July 16, 2009 – U.S. IT employers are preparing now for when the economy recovers, according to a CareerBuilder survey. Seventy-six percent of IT employers who have employment brands say they are taking measures to strengthen those employment brands today so they will be competitively positioned for an upturn down the road.  
IT employers are working to remedy the fallout of a grueling economy.  The U.S. has lost 6.5 million jobs since the recession began in December 2007, according to the Bureau of Labor Statistics.  In addition to layoffs, CareerBuilder’s survey reported 53 percent of IT employers have cut certain benefits or perks at their organizations in 2009, including bonuses, medical coverage and 401(k)-matching.
“Employers in all industries, including IT, have had to make tough decisions this year,” said Allison Nawoj, corporate communications manager for CareerBuilder. Nawoj told Information Management that many employers are trying to diffuse potentially negative consequences by increasing communication and internally and externally offering more programs for employees.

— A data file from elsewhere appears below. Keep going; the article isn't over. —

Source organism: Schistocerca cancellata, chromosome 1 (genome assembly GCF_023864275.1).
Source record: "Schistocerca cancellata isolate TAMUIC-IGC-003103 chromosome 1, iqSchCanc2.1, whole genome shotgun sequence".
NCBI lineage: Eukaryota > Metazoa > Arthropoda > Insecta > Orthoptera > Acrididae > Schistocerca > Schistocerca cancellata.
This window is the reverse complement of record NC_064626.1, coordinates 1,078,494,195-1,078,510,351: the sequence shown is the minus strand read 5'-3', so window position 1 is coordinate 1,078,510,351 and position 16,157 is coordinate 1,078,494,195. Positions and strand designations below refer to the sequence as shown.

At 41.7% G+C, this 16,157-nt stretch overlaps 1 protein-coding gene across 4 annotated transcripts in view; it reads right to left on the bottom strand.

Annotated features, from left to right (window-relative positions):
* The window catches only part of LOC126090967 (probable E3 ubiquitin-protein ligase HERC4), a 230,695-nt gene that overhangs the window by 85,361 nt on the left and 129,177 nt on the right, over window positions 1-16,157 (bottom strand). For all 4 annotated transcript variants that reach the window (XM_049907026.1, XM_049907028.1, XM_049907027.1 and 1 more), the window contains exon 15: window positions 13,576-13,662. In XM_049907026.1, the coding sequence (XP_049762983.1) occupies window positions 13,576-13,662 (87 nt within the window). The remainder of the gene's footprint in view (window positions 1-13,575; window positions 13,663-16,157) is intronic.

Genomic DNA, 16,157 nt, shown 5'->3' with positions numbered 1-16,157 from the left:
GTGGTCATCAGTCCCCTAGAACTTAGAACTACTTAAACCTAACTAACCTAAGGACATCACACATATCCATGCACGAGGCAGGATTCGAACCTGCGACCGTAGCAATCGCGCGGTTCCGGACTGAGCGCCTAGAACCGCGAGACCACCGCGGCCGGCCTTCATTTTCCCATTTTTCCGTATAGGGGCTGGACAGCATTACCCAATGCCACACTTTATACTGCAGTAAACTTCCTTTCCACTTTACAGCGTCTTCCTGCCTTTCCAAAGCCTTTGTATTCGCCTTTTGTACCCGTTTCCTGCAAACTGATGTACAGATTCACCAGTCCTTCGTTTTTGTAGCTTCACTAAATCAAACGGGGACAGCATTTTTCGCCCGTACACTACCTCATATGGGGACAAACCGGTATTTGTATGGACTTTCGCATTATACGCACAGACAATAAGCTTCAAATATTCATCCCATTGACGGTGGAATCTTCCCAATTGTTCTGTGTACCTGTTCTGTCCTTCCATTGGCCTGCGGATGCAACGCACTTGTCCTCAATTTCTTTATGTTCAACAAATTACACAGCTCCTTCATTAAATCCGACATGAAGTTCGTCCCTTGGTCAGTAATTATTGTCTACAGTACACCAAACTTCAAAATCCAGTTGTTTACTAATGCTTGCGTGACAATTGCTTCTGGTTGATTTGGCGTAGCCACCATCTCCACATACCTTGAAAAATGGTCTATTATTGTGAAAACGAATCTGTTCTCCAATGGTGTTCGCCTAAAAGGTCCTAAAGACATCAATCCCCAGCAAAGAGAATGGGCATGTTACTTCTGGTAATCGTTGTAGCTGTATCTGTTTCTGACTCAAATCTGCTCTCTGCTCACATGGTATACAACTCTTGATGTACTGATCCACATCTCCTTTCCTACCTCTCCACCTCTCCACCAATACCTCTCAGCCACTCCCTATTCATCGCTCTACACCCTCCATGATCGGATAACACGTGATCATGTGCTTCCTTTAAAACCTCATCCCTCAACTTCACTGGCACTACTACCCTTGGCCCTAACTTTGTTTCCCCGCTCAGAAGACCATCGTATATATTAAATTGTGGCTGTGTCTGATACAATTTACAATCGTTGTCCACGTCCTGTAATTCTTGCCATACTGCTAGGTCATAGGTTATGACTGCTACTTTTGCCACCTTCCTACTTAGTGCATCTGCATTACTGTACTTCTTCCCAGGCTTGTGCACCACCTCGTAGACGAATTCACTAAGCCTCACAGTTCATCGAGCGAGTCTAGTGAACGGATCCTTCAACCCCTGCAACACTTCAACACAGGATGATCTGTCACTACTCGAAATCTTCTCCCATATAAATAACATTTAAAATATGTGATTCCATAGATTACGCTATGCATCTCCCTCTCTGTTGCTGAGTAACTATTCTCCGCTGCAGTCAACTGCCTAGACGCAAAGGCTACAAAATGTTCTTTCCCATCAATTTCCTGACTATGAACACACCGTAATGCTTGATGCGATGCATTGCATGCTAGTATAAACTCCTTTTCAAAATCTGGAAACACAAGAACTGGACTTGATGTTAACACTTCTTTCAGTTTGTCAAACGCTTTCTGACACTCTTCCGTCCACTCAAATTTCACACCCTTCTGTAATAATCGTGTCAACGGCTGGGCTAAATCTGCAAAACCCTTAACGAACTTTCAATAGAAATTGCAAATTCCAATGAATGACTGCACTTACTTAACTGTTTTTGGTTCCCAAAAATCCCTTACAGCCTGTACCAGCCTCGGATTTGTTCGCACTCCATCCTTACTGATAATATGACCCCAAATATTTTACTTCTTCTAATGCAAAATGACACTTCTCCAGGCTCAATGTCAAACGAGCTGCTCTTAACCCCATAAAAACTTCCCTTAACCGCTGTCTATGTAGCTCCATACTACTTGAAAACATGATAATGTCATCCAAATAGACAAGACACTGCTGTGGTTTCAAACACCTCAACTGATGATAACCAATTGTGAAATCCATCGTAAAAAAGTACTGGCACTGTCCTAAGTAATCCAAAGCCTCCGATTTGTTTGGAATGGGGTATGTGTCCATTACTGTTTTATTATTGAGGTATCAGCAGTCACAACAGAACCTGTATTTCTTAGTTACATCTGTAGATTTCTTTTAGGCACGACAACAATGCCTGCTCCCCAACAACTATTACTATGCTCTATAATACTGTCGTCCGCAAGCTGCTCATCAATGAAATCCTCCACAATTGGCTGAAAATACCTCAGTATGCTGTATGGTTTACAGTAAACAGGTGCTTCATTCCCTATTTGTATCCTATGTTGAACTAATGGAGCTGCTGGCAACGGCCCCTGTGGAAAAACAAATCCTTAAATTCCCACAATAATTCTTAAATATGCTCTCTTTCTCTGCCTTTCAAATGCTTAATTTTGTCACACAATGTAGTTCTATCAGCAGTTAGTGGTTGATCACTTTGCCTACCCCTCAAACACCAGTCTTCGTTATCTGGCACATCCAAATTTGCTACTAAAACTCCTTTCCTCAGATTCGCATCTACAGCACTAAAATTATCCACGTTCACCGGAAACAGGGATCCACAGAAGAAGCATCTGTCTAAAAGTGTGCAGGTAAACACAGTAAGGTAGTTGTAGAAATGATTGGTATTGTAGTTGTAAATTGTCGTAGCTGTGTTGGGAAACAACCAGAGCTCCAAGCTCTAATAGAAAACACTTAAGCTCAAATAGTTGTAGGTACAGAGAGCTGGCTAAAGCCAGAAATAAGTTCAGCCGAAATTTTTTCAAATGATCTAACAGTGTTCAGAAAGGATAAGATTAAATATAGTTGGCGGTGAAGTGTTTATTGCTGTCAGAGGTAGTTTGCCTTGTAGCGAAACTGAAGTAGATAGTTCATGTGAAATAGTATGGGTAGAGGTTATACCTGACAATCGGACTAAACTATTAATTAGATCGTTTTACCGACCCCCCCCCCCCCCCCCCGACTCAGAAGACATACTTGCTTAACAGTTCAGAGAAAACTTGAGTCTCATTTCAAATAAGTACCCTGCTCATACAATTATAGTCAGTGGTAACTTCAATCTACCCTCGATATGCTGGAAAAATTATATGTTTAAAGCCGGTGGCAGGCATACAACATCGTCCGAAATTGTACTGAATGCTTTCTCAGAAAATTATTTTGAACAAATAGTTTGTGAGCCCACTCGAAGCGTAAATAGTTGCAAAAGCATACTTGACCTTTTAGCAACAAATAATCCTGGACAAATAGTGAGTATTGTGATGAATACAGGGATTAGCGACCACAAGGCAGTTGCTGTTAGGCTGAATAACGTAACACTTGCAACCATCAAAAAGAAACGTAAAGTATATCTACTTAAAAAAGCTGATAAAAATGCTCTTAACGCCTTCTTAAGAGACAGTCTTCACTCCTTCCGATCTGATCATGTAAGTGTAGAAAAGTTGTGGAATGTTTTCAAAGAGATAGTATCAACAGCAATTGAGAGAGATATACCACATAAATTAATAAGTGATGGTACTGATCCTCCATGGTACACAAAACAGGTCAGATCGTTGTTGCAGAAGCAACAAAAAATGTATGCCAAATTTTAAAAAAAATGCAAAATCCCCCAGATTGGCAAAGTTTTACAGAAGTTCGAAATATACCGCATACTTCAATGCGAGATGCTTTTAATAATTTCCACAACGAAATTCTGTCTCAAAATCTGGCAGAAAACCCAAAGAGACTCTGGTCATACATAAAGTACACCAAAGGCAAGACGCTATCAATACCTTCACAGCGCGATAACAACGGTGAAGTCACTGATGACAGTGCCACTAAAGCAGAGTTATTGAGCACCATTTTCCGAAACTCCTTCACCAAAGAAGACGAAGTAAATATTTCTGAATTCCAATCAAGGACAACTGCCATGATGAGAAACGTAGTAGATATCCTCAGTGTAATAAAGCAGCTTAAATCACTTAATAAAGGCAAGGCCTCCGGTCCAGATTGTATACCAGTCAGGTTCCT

“Our survey revealed that of those IT employers that have had layoffs, 27 percent said it had adversely impacted their employment brand,” said Nawoj. “As a result, many are getting back to the basics to connect with employees and candidates, and are looking to do make changes to improve their recruitment and retention practices.”
IT employers are also revising recruitment messaging and investing more in promoting career advancement, flexibility and a work culture that values employees:
•28 percent are revising job listings to emphasize a positive work culture •25 percent are offering more flexible work schedules •22 percent are outlining potential career paths for current and future employees •19 percent are revamping their company career sites •16 percent are offering more employee recognition programs •13 percent are revising recruitment materials
Other measures being taken to prepare for when the economy turns around include: •24 percent are planning a new marketing strategy •31 percent are working on a new product line or enhancing existing products •13 percent are ramping up training programs •9 percent are implementing a new succession plan
“It's a good sign, and not a surprise, that IT employers are taking steps to strengthen their employment brands, as it will only better position them to attract and retain top talent once the economy turns around. This will help them be poised to compete when business ramps up again,” said Nawoj.

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